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People v. Carlson

United States District Court, D. Colorado

February 26, 2019




         Julie Carlson (“Defendant” or “Ms. Carlson”), a defendant in two criminal proceedings in San Miguel County Court, has filed with the court a Notice of Removal pursuant to 28 U.S.C. § 1455(a), seeking to remove her pending criminal matters to the United States District Court for the District of Colorado on the basis that the state court proceedings are tainted by fabricated and falsified court orders. [#1 at 3]. Upon review of the Notice of Removal and attached documents, the undersigned Magistrate Judge finds that this case is not properly removed from state court. Accordingly, the Clerk of the Court is ORDERED to redraw this case to an Article III Judge and it is further RESPECTFULLY RECOMMENDED that this case be remanded back to San Miguel County Court.

         Ms. Carlson does not specify the statutory basis for removal, only citing the procedural statute which authorizes such removal, 28 U.S.C. § 1455(a). E.g., [#1 at 2]. On the merits, Ms. Carlson is alleging that certain procedural irregularities in the underlying state court proceedings jeopardize her constitutional rights, including her “Fifth Amendment Due Process; Fifth Amendment Double Jeopardy; Sixth Amendment Effective Assistance of Counsel; Sixth Amendment Right of Confrontation; and Eighth Amendment Cruel and Unusual Punishment” rights. [#1 at 8]. The court finds that, in substance, Ms. Carlson is asserting removal under § 1443 which provides narrow grounds for removal of certain state criminal proceedings.

         The two requirements for removal under § 1443(1) are narrow and well-defined. See Davis v. Glanton, 107 F.3d 1044, 1045 (3d Cir. 1997). “First, it must appear that the right allegedly denied the removal petitioner arises under a federal law ‘providing for specific civil rights stated in terms of racial equality.'” Johnson v. Mississippi, 421 U.S. 213, 219 (1975) (quoting Georgia v. Rachel, 384 U.S. 780, 792 (1966)). “A state court defendant's claim that ‘prosecution and conviction will violate rights under constitutional or statutory provisions of general applicability or under statutes not protecting against racial discrimination' is insufficient for removal.” Colorado v. Lopez, 919 F.2d 131, 132 (10th Cir. 1990) (quoting Johnson, 421 U.S. at 219).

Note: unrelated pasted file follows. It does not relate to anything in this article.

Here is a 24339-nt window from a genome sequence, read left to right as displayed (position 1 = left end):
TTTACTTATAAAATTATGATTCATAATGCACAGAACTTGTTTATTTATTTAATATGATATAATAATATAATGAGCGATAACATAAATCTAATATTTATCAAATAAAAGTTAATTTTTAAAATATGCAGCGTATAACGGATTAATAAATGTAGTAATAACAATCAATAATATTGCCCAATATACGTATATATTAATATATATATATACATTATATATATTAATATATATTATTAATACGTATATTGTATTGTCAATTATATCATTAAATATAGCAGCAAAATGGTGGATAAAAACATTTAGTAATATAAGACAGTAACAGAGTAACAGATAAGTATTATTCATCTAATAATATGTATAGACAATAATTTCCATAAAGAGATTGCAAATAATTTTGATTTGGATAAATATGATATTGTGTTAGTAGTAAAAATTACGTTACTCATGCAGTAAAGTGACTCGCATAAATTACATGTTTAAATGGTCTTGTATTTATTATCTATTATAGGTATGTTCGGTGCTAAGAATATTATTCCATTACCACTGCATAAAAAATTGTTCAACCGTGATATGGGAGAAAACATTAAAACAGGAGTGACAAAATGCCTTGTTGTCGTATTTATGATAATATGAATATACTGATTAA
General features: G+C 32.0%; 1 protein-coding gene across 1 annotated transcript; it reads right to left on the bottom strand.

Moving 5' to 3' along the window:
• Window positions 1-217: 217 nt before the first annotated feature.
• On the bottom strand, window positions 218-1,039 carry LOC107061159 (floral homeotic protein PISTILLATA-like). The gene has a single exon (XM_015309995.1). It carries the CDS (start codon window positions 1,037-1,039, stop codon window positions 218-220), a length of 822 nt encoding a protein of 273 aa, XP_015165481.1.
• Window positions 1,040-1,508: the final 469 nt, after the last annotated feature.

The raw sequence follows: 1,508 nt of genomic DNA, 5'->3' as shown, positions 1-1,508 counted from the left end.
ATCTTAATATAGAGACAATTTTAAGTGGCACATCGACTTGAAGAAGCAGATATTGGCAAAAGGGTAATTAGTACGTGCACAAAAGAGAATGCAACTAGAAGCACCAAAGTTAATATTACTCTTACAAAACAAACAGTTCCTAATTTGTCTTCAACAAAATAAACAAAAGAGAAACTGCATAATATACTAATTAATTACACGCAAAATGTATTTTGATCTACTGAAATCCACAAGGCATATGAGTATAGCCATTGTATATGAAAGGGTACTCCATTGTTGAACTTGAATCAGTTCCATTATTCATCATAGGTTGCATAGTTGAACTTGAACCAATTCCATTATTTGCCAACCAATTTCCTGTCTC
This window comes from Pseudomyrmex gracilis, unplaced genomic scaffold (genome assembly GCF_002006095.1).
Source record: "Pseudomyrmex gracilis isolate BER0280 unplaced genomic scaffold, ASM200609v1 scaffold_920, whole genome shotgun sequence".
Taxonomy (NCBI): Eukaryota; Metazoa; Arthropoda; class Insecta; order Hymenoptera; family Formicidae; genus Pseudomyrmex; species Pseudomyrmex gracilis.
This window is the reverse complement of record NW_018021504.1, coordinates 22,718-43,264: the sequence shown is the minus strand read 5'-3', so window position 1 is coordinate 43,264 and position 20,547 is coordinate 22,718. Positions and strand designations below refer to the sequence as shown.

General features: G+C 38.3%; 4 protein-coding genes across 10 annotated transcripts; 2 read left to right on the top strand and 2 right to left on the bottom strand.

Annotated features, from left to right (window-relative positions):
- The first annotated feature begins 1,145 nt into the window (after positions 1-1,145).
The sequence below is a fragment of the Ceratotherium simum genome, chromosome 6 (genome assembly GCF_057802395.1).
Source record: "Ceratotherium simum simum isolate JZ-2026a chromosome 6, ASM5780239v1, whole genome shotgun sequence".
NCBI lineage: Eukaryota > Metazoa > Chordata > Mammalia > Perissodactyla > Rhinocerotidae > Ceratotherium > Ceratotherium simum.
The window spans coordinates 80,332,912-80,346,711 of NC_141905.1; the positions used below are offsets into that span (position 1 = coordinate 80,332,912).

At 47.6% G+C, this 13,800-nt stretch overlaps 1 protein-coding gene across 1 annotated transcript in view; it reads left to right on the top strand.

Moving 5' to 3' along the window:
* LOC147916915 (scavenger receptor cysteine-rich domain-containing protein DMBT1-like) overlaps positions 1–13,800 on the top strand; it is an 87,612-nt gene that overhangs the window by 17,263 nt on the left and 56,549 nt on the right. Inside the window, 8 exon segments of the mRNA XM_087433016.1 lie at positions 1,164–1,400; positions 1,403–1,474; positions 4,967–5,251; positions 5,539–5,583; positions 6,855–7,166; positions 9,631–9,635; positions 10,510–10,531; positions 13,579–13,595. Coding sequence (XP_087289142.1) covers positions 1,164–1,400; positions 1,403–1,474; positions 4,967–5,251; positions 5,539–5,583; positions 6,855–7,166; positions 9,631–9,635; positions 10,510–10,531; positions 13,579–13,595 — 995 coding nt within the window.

“Second, it must appear . . . that the removal petitioner is ‘denied or cannot enforce' the specified federal rights ‘in the courts of [the] State.'” Johnson, 421 U.S. at 219 (quoting 28 U.S.C.§ 1443(1)). The Supreme Court explained this requirement as follows:

Under § 1443(1), the vindication of the defendant's federal rights is left to the state courts except in the rare situations where it can be clearly predicted by reason of the operation of a pervasive and explicit state or federal law that those rights will inevitably be denied by the very act of bringing the defendant to trial in the state court.